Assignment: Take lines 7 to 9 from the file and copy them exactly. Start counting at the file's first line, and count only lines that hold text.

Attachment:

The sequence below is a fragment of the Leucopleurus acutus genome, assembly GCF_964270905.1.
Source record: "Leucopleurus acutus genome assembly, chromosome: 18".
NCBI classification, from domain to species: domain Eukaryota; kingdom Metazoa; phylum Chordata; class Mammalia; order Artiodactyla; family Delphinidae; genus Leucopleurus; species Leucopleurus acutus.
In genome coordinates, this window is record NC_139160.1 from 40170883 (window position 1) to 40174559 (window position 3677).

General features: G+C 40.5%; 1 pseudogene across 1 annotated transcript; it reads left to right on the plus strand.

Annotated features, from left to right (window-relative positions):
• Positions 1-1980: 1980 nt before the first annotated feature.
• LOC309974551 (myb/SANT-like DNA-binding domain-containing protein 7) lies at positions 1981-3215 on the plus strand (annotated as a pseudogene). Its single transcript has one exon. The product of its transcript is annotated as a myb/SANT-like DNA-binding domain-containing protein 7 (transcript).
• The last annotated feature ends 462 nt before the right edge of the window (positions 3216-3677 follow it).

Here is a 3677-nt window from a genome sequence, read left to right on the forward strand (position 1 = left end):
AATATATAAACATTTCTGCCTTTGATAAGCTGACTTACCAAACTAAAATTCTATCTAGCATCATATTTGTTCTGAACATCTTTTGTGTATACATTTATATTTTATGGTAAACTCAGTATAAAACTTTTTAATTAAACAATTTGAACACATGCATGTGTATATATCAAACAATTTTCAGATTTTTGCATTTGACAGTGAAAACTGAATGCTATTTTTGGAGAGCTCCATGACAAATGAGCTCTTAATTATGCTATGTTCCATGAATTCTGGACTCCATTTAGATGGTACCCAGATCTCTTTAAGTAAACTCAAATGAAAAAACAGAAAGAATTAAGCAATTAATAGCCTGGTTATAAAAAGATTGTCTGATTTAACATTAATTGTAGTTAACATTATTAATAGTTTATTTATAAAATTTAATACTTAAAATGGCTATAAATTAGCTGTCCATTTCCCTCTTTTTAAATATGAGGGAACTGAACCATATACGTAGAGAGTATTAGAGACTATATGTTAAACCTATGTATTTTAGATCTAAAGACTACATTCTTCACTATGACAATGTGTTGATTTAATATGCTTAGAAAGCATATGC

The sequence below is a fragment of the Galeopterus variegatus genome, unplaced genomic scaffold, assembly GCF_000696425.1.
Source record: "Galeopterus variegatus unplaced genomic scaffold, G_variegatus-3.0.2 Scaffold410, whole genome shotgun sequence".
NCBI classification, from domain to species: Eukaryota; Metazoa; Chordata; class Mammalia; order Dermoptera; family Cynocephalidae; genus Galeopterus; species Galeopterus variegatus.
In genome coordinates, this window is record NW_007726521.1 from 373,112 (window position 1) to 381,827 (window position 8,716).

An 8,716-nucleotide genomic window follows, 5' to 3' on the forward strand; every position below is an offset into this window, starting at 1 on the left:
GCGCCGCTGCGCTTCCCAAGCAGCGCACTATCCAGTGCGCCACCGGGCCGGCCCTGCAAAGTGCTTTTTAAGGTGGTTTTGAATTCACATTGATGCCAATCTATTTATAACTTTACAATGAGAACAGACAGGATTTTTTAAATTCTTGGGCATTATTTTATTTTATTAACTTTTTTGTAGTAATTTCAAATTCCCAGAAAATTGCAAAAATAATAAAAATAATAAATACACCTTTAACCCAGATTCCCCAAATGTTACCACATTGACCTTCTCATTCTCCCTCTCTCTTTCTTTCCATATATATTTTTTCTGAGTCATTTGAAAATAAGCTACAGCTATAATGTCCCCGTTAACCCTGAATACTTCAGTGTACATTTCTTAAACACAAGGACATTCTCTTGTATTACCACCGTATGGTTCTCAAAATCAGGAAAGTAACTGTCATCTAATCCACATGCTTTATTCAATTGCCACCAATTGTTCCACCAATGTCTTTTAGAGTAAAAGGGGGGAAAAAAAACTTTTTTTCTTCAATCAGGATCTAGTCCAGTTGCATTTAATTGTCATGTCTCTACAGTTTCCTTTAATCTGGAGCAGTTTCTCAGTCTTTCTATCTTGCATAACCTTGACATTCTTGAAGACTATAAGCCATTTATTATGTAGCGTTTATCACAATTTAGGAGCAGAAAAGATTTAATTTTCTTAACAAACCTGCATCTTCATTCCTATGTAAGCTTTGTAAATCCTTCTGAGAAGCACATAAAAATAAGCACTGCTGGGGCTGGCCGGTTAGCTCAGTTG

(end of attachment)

• Positions 1-1980: 1980 nt before the first annotated feature.
• LOC309974551 (myb/SANT-like DNA-binding domain-containing protein 7) lies at positions 1981-3215 on the plus strand (annotated as a pseudogene). Its single transcript has one exon. The product of its transcript is annotated as a myb/SANT-like DNA-binding domain-containing protein 7 (transcript).
• The last annotated feature ends 462 nt before the right edge of the window (positions 3216-3677 follow it).